If there are barriers against sharing data among co-authors, then one might expect that the barriers against sharing data with third parties, such as reviewers, and other interested researchers are substantially higher. Indeed, this turns out to be the case in psychology, even after the turmoil that the field has recently gone through.

It seems that we like to play it close to the vest when our data are concerned. But science is not a poker game. When we take a few steps back from our own concerns, this becomes clear. We need to back up our claims with data and not with a poker face. We also have a responsibility towards our fellow researchers. Sure, they may be our competitors in some respects but together we’re in the business of knowledge acquisition. This process is greatly facilitated when there is open access to data. And finally, we have a responsibility to the society at large, which funds our research.

For these reasons, I’m proud to be part of the Peer Reviewers’ Openness Initiative. The basic idea behind the Initiative is that reviewers can step in to enhance the openness of our science. They do this by pledging not to offer comprehensive review for, nor recommend the publication of, any manuscript that does not meet several minimal requirements, which you can find on the website. I’ll just highlight three of them here.

(1) The data should be made publicly available.

We just discussed this.

(2) The stimuli should be made publicly available.

Just as we all benefit from access to data, we also benefit from access to stimulus materials. I cannot speak for other areas in psychology but in cognitive psychology, the sharing of stimuli has been common for decades. Back in the day it was not possible to have a printed journal article with a 10-page appendix with stimulus materials. Authors would provide a few sample stimuli and there would be a note that the complete materials were available from the corresponding author upon request. In my experience, the stimuli were always promptly sent when requested. Since the advent of the internet, there are no physical or financial limits to posting stimuli. At least for cognitive psychologists, therefore, this second PRO requirement should not be different from what is already common practice in the area.

(3) If there are reasons why data and/or stimuli cannot be shared, these should be specified.

It is important to note here that under the PRO Initiative, reviewers provide no evaluation of these reasons. In other words, under the PRO Initiative, reviewers are by no means arbiters of what counts as a valid reason and what not. The only requirement is that the reasons become part of the scientific record.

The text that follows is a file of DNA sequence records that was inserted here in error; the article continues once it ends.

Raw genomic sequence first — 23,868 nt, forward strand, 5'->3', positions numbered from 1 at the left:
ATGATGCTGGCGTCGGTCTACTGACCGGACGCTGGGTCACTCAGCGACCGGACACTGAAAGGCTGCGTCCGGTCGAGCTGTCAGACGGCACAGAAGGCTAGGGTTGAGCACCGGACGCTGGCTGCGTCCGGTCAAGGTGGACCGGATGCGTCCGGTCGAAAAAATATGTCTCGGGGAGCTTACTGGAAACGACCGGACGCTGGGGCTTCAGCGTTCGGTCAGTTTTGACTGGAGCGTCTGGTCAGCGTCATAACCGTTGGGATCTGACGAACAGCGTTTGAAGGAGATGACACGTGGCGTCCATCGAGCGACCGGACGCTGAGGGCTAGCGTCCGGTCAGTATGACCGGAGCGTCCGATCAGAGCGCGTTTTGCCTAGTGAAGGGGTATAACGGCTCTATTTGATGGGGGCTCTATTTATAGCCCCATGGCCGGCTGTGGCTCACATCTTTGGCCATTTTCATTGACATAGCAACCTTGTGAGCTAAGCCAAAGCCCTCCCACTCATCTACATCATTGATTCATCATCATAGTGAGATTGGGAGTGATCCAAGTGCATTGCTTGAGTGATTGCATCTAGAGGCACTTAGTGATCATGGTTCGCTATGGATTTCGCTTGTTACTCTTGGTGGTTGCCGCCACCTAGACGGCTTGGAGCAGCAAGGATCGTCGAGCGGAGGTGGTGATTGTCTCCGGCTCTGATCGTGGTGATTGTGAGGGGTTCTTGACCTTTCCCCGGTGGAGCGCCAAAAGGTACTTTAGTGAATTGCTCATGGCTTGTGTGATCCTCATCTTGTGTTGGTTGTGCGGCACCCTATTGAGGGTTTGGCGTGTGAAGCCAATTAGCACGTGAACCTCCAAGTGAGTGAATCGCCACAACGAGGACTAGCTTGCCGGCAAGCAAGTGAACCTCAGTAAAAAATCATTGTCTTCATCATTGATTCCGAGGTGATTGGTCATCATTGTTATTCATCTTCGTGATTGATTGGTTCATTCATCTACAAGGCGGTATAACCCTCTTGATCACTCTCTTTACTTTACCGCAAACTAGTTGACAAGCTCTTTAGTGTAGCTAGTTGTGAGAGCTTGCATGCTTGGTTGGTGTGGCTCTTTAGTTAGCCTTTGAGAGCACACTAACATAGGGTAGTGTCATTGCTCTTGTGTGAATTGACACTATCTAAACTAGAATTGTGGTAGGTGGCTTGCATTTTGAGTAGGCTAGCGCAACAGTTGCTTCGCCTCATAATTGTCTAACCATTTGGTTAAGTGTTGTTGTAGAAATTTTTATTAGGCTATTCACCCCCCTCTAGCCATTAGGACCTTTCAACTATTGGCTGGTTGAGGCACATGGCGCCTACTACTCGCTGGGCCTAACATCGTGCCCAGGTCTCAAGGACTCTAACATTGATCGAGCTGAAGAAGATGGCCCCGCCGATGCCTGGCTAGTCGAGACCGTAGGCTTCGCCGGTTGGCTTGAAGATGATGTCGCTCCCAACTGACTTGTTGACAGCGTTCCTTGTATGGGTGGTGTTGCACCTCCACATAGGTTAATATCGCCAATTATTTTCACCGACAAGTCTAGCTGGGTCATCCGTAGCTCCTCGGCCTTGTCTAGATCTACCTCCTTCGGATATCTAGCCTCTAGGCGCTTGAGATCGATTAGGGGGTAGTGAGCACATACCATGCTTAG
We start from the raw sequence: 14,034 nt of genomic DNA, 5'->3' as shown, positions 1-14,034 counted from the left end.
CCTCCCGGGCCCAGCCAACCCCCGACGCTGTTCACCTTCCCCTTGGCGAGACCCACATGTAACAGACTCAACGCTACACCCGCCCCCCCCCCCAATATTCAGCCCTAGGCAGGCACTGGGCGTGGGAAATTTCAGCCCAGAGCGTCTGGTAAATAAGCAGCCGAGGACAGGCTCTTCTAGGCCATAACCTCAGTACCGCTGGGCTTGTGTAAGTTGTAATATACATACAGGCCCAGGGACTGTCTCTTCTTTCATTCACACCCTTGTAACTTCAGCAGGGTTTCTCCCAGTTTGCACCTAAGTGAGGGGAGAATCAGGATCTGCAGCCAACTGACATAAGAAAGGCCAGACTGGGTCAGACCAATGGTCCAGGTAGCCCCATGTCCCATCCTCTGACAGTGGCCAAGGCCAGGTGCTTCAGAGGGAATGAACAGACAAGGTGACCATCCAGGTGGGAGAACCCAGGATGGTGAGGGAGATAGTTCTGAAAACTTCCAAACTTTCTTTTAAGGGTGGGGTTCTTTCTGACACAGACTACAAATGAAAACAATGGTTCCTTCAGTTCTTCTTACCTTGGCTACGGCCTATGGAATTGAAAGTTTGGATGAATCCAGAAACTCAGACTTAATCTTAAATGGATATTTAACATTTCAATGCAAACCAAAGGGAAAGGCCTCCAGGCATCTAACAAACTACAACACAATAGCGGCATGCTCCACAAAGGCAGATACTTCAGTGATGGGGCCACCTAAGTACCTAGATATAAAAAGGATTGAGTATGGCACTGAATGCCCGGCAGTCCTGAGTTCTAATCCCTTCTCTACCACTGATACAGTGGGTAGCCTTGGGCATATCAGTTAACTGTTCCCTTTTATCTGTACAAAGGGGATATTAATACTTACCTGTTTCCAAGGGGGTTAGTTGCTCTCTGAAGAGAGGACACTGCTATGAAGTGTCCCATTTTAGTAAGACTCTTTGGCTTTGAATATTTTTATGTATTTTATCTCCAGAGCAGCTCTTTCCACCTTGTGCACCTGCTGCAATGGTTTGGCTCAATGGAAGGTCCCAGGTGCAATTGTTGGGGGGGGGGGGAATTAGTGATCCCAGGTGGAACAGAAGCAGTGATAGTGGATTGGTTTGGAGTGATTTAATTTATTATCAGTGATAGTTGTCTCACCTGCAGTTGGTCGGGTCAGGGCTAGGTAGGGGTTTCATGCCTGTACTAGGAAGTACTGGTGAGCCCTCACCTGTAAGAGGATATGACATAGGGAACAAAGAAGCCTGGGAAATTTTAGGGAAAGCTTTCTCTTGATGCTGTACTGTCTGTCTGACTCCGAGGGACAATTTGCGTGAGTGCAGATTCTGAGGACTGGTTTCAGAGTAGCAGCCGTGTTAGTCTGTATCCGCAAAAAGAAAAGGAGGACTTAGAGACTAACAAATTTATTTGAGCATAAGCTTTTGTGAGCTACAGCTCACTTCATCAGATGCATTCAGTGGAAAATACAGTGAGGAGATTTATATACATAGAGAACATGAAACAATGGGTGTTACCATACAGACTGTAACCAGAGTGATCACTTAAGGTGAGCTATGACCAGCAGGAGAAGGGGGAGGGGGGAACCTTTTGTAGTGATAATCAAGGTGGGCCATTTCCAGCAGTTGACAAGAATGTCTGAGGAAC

My father was a chain smoker for most of his life until he declared at one point:  “smoking is a filthy habit!” (“You can say that again!” I remember replying.) After this epiphany, my father never touched a cigarette again. I hope that the PRO Initiative will contribute to the field reaching a similar epiphany about lack of openness.  

If you’ve already had this epiphany, you may wish to sign the Initiative here.

For other views related to the Initiative, see blog posts by Richard Morey and Candice Morey.

Thursday, June 25, 2015

Diederik Stapel and the Effort After Meaning

Sir Frederic, back when professors still
looked like professors.
Take a look at these sentences:

A burning cigarette was carelessly discarded.
Several acres of virgin forest were destroyed.

You could let them stand as two unrelated utterances. But that’s not what you did, right? You inferred that the cigarette caused a fire, which destroyed the forest. We interpret new information based on what we know (that burning cigarettes can cause fires) to form a coherent representation of a situation. Rather than leaving the sentences unconnected, we impose a causal connection between the events described by the sentences.

George W. Bush exploited this tendency to create coherence by continuously juxtaposing Saddam and 9-11, thus fooling three-quarters of the American public into believing that Saddam was behind the attacks, without stating this explicitly.

Sir Frederic Bartlett proposed that we are continuously engaged in an effort after meaning. This is what remembering, imagining, thinking, reasoning, and understanding are: efforts to establish coherence. We try to forge connections between what we see and what we know. Often, we encounter obstacles to coherence and we strive mightily to overcome them.